In some parts of Canada, the end of summer vacation is bringing some of the hottest temperatures of the year.

In other areas, it’s bringing weather more typically experienced in December than during the last week of August.

Some B.C. communities saw temperatures dip near or below the freezing mark Monday morning. A temperature of -1.5 C was recorded at Burns Lake at 5 a.m. One hour later, the temperature in Prince George dipped to 0 C.

The cold snap marked Prince George’s second unusual weather phenomenon in eight days, following the ash-filled skies that had shrouded the city from the sun as smoke from some of the province’s hundreds of active wildfires drifted over the region.

Temperatures in the low single digits were also reported Monday in some areas around the B.C.-Alberta border. Traffic cameras captured snow falling on Alberta’s Highway 1 near the community of Canmore.

It was a very different story in Eastern Canada, where heat warnings were in place for most of southern Ontario and parts of southern Quebec.

Environment Canada warned that cities including Toronto, Montreal and Hamilton would see daily highs at or above 30 C through Wednesday, with humidex values around 40.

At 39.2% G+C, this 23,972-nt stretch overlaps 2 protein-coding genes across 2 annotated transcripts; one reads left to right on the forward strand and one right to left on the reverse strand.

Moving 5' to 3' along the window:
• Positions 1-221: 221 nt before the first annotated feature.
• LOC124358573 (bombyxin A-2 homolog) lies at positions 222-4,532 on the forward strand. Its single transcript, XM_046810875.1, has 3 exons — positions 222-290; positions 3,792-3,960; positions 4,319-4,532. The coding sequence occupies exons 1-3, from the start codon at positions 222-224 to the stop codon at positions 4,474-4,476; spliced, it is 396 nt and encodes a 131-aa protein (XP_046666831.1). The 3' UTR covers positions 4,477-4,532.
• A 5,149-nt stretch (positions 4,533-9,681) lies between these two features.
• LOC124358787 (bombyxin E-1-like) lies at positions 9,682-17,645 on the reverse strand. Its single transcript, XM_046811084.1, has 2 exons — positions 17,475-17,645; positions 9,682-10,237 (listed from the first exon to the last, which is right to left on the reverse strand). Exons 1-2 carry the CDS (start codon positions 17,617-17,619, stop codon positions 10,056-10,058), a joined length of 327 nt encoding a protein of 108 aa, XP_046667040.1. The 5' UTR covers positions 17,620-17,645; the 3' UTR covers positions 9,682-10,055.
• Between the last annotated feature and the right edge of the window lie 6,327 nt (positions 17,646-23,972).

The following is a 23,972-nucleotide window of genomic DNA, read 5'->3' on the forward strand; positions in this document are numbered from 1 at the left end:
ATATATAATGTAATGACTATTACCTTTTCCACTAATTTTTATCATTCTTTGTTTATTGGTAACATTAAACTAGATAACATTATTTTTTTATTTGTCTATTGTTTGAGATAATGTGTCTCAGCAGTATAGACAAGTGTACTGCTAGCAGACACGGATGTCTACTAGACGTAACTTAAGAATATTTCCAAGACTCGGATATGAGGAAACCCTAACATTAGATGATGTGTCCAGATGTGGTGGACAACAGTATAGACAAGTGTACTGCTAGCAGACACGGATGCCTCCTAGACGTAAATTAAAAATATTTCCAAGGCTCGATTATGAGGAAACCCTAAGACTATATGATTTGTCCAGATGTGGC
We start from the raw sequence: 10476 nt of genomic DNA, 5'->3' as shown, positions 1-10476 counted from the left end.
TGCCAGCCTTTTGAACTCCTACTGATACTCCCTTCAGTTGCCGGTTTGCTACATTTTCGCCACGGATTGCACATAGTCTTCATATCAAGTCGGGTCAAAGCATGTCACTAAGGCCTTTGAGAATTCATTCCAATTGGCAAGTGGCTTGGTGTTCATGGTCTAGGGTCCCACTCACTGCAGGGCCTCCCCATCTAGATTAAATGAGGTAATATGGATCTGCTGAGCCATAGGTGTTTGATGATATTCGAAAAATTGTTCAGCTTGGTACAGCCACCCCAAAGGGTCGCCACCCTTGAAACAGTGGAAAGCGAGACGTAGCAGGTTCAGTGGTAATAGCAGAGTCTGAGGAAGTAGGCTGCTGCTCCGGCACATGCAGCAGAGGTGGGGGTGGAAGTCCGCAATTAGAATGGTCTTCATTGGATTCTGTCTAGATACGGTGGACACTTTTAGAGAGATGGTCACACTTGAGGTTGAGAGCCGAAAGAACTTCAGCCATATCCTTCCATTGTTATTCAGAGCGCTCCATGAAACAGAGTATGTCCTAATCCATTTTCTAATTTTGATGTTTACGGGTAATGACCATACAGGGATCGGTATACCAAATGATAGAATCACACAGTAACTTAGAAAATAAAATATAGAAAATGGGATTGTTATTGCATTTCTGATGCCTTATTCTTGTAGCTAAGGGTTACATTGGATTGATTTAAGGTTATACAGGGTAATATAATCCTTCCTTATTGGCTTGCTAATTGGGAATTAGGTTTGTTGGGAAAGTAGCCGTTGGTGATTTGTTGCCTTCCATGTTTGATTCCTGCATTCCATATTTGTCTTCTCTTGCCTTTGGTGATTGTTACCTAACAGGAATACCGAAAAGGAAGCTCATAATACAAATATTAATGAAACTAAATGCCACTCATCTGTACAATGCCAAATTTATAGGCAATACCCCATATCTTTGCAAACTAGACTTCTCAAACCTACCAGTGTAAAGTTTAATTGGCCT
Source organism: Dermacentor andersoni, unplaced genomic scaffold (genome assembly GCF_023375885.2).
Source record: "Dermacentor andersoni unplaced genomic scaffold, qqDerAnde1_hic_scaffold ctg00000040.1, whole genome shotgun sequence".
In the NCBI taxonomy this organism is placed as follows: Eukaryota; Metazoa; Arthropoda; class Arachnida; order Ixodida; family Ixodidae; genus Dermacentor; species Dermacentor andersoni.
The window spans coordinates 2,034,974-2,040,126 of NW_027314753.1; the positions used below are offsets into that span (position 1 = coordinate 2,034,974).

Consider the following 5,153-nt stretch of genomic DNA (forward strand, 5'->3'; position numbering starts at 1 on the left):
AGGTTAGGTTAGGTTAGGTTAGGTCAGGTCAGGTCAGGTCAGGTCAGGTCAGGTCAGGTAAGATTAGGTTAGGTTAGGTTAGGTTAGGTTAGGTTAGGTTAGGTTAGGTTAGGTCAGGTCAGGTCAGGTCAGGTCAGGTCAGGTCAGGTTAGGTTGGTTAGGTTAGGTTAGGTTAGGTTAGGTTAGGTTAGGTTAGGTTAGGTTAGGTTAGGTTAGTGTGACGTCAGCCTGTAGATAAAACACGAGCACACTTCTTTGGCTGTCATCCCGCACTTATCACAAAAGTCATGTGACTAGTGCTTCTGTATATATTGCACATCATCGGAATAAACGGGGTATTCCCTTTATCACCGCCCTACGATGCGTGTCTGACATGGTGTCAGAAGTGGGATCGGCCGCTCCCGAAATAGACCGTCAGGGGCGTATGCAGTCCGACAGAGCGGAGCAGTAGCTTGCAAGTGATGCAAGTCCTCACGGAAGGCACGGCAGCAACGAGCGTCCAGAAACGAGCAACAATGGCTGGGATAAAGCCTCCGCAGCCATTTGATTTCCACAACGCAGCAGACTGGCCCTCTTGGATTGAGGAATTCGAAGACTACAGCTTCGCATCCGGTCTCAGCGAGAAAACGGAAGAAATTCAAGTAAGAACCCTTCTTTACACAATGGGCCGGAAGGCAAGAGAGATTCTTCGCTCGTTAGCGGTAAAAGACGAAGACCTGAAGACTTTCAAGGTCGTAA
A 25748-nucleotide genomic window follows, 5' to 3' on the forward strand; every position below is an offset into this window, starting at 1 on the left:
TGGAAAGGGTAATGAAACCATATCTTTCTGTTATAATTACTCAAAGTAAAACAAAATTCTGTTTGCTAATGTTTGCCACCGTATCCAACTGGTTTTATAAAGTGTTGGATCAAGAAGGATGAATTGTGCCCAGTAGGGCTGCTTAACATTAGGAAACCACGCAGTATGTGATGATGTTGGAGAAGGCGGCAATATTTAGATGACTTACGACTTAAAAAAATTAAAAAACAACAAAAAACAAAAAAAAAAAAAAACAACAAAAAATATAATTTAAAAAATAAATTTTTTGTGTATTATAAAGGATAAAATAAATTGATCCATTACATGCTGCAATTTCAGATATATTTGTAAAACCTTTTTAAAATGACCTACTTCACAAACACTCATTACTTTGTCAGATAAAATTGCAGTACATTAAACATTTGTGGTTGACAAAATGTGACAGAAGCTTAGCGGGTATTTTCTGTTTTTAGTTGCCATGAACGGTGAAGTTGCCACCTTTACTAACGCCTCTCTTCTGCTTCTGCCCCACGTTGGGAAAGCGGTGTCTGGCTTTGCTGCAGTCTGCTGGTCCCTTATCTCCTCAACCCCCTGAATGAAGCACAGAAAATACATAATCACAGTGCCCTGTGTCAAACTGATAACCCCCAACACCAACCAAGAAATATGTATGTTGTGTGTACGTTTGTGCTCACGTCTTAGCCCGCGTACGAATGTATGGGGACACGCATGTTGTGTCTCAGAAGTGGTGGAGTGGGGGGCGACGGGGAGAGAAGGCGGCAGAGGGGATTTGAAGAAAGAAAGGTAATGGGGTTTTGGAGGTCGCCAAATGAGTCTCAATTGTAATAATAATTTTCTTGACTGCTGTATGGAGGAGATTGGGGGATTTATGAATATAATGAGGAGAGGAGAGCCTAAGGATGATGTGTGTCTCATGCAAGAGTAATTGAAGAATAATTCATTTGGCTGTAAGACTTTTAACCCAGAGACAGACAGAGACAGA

Tuesday was expected to be especially hot and humid in the Montreal area. Cooler temperatures were expected later in the week, with a slight warmup in the forecast for the Labour Day weekend.

Authorities warned that parents should ensure to keep their children hydrated and away from prolonged exposure to heat to help prevent medical emergencies.

Also considered particularly at risk for heat-related illnesses are seniors, pregnant women and people with chronic illnesses, although Environment Canada was warning all people in areas under heat warnings to drink water and try to avoid outdoor activities during the hottest periods of the heat wave.